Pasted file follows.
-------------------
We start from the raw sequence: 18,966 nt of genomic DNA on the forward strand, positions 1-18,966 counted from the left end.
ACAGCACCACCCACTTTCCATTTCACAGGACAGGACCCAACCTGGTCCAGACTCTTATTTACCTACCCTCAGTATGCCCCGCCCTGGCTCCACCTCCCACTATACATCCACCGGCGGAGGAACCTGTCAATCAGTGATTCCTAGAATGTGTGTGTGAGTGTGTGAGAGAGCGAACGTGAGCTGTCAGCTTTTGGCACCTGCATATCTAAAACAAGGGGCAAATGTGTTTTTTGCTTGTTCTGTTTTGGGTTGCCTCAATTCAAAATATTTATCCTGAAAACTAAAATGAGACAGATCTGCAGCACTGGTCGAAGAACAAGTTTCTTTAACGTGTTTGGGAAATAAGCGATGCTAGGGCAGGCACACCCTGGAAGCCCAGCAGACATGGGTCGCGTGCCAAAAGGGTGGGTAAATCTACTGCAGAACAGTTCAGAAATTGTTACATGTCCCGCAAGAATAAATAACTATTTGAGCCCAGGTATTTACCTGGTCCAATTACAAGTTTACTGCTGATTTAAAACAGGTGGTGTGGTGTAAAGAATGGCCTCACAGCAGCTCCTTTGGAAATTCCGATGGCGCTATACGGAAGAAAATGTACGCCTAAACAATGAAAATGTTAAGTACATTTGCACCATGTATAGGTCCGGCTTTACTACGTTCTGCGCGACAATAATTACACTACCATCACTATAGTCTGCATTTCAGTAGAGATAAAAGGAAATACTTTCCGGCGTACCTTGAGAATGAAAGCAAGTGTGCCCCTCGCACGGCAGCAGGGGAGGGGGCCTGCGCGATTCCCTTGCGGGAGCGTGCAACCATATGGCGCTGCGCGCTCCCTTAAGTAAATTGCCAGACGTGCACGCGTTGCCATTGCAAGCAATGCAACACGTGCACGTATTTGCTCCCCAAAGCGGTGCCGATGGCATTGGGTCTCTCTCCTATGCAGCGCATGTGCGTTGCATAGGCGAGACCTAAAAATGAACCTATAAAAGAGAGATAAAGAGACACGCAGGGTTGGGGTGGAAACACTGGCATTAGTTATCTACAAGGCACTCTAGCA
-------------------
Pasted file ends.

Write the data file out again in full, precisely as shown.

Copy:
We start from the raw sequence: 18,966 nt of genomic DNA on the forward strand, positions 1-18,966 counted from the left end.
ACAGCACCACCCACTTTCCATTTCACAGGACAGGACCCAACCTGGTCCAGACTCTTATTTACCTACCCTCAGTATGCCCCGCCCTGGCTCCACCTCCCACTATACATCCACCGGCGGAGGAACCTGTCAATCAGTGATTCCTAGAATGTGTGTGTGAGTGTGTGAGAGAGCGAACGTGAGCTGTCAGCTTTTGGCACCTGCATATCTAAAACAAGGGGCAAATGTGTTTTTTGCTTGTTCTGTTTTGGGTTGCCTCAATTCAAAATATTTATCCTGAAAACTAAAATGAGACAGATCTGCAGCACTGGTCGAAGAACAAGTTTCTTTAACGTGTTTGGGAAATAAGCGATGCTAGGGCAGGCACACCCTGGAAGCCCAGCAGACATGGGTCGCGTGCCAAAAGGGTGGGTAAATCTACTGCAGAACAGTTCAGAAATTGTTACATGTCCCGCAAGAATAAATAACTATTTGAGCCCAGGTATTTACCTGGTCCAATTACAAGTTTACTGCTGATTTAAAACAGGTGGTGTGGTGTAAAGAATGGCCTCACAGCAGCTCCTTTGGAAATTCCGATGGCGCTATACGGAAGAAAATGTACGCCTAAACAATGAAAATGTTAAGTACATTTGCACCATGTATAGGTCCGGCTTTACTACGTTCTGCGCGACAATAATTACACTACCATCACTATAGTCTGCATTTCAGTAGAGATAAAAGGAAATACTTTCCGGCGTACCTTGAGAATGAAAGCAAGTGTGCCCCTCGCACGGCAGCAGGGGAGGGGGCCTGCGCGATTCCCTTGCGGGAGCGTGCAACCATATGGCGCTGCGCGCTCCCTTAAGTAAATTGCCAGACGTGCACGCGTTGCCATTGCAAGCAATGCAACACGTGCACGTATTTGCTCCCCAAAGCGGTGCCGATGGCATTGGGTCTCTCTCCTATGCAGCGCATGTGCGTTGCATAGGCGAGACCTAAAAATGAACCTATAAAAGAGAGATAAAGAGACACGCAGGGTTGGGGTGGAAACACTGGCATTAGTTATCTACAAGGCACTCTAGCA